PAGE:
Lubricants play a key role in making your equipment last
Changing farm equipment trends could bring along a few interesting side effects, says Andrew Hamilton, CHS technical services and quality manager. “It’s not like it was five years ago when farmers were trading out equipment every couple of years,” he says. “Today, chances are you’ll have to hold onto equipment longer and take care of it better.”
Lubricants can play a critical role in equipment lifespan, he adds. Here are a few things to keep in mind as you put equipment away for the winter.
- Understand your oil. Not all fluids are the same, or particularly compatible with each other.
“If you’ve been using a specific oil-grade and viscosity level, you should stick with it,” he says. “Don’t make a habit of swapping out for a different type of oil with every change interval, especially if you don’t know what it’s made of. You should always adhere to your equipment manufacturer’s oil-grade recommendations.”
- Don’t just “top it off.” Hamilton admits it’s tempting to add in 2 qt. or 3 qt. of oil before parking equipment in storage. That could prove to be risky because the machine could still have 10 gal. or more oil in its system, Hamilton says.
“Newer oil will do a better job of protecting equipment while it’s idle,” he says. “Otherwise, water, dirt, soot and small metal particles will get re-dispersed. Topping off is like pouring a cup of clean water into a sink that’s half-full of dirty dishes.”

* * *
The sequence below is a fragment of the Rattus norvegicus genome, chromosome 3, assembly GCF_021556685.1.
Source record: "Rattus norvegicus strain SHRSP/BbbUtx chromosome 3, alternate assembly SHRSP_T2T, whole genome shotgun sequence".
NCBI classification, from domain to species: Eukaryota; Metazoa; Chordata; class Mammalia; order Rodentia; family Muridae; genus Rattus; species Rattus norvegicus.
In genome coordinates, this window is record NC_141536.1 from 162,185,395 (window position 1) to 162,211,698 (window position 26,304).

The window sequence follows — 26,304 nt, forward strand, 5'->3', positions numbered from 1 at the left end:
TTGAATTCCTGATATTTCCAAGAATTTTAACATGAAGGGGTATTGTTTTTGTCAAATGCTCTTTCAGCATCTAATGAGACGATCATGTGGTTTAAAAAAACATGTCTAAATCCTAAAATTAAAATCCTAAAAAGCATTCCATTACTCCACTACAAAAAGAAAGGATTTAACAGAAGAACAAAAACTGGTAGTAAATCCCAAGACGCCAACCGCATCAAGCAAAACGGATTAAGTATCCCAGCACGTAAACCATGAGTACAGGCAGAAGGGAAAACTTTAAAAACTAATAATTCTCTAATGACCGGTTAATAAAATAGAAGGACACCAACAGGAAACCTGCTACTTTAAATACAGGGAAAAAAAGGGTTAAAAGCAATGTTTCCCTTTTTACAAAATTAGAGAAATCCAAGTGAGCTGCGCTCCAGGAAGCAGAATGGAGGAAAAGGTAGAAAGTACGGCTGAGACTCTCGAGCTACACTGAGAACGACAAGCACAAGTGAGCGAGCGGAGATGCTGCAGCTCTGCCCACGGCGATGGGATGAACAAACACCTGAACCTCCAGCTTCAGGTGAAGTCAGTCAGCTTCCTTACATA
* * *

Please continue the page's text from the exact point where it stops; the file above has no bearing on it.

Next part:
Iowa mechanic and Farm Journal columnist Dan Anderson prefers combines, sprayers and other seasonal equipment not go into storage with used oil in the crankcase.
“It’s probably best not to have soot and other combustion byproducts that develop in used oil in the engine during storage,” he says. “I’d feel better with fresh oil in the crankcase.”
- Synthetic blends work better in colder weather. Most conventional oils are made from paraffinic bases that solidify in extremely cold weather, Hamilton says.
Pistons, gears and engine components can experience significant wear when traditional engine oils thicken in freezing temperatures. Full-synthetic or synthetic-blend oils with lower “pour points” are designed to operate more effectively in colder temperatures.
- Know your equipment’s particular needs. “As sophisticated as the equipment has gotten, you might need two, three or more oils to get the job done,” Hamilton says. “Each piece of equipment has its own precise needs.”
- Consider performing an oil analysis at least once a year.
“It’s similar to getting a physical from your doctor,” he says. Be sure to keep the reports because it might help you get more money when you trade-in your equipment.
Anderson says oil analysis is an excellent way to stay ahead of potential problems in engines, hydraulic systems and gear cases.
“Those analyses are so sensitive they can detect antifreeze in engine oil due to a leaky cylinder liner or cracked cylinder head before the operator even notices a decrease in coolant level or an increase in crankcase oil level,” he says.
Be sure hydraulics and gear cases are warm when pulling samples to ensure contamination hasn’t settled to the bottom, he adds.